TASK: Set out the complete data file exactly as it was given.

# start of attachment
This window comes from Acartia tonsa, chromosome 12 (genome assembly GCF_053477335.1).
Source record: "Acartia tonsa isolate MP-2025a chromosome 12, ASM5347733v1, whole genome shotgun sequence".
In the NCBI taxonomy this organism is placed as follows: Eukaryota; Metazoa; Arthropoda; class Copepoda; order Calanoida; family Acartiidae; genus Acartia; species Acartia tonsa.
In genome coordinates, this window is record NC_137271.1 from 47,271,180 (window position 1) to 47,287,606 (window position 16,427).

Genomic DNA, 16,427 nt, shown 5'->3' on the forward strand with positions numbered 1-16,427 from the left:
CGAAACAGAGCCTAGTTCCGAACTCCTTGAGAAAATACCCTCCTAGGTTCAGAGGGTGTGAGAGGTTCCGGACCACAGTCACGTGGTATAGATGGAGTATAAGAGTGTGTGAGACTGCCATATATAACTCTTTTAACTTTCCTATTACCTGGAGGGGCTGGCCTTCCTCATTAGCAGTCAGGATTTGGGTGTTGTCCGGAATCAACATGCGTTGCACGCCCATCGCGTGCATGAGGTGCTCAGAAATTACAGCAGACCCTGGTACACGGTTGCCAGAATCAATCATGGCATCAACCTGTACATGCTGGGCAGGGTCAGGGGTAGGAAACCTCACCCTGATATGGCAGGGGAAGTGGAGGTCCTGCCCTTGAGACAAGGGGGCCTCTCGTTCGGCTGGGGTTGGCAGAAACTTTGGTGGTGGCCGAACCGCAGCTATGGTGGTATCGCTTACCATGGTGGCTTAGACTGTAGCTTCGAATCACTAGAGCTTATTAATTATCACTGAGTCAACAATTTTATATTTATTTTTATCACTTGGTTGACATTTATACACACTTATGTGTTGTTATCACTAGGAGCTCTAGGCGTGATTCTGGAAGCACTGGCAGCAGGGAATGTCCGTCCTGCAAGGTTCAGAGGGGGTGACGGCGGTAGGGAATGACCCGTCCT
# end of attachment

This window comes from Acartia tonsa, chromosome 12 (genome assembly GCF_053477335.1).
Source record: "Acartia tonsa isolate MP-2025a chromosome 12, ASM5347733v1, whole genome shotgun sequence".
In the NCBI taxonomy this organism is placed as follows: Eukaryota; Metazoa; Arthropoda; class Copepoda; order Calanoida; family Acartiidae; genus Acartia; species Acartia tonsa.
In genome coordinates, this window is record NC_137271.1 from 47,271,180 (window position 1) to 47,287,606 (window position 16,427).

Genomic DNA, 16,427 nt, shown 5'->3' on the forward strand with positions numbered 1-16,427 from the left:
CGAAACAGAGCCTAGTTCCGAACTCCTTGAGAAAATACCCTCCTAGGTTCAGAGGGTGTGAGAGGTTCCGGACCACAGTCACGTGGTATAGATGGAGTATAAGAGTGTGTGAGACTGCCATATATAACTCTTTTAACTTTCCTATTACCTGGAGGGGCTGGCCTTCCTCATTAGCAGTCAGGATTTGGGTGTTGTCCGGAATCAACATGCGTTGCACGCCCATCGCGTGCATGAGGTGCTCAGAAATTACAGCAGACCCTGGTACACGGTTGCCAGAATCAATCATGGCATCAACCTGTACATGCTGGGCAGGGTCAGGGGTAGGAAACCTCACCCTGATATGGCAGGGGAAGTGGAGGTCCTGCCCTTGAGACAAGGGGGCCTCTCGTTCGGCTGGGGTTGGCAGAAACTTTGGTGGTGGCCGAACCGCAGCTATGGTGGTATCGCTTACCATGGTGGCTTAGACTGTAGCTTCGAATCACTAGAGCTTATTAATTATCACTGAGTCAACAATTTTATATTTATTTTTATCACTTGGTTGACATTTATACACACTTATGTGTTGTTATCACTAGGAGCTCTAGGCGTGATTCTGGAAGCACTGGCAGCAGGGAATGTCCGTCCTGCAAGGTTCAGAGGGGGTGACGGCGGTAGGGAATGACCCGTCCT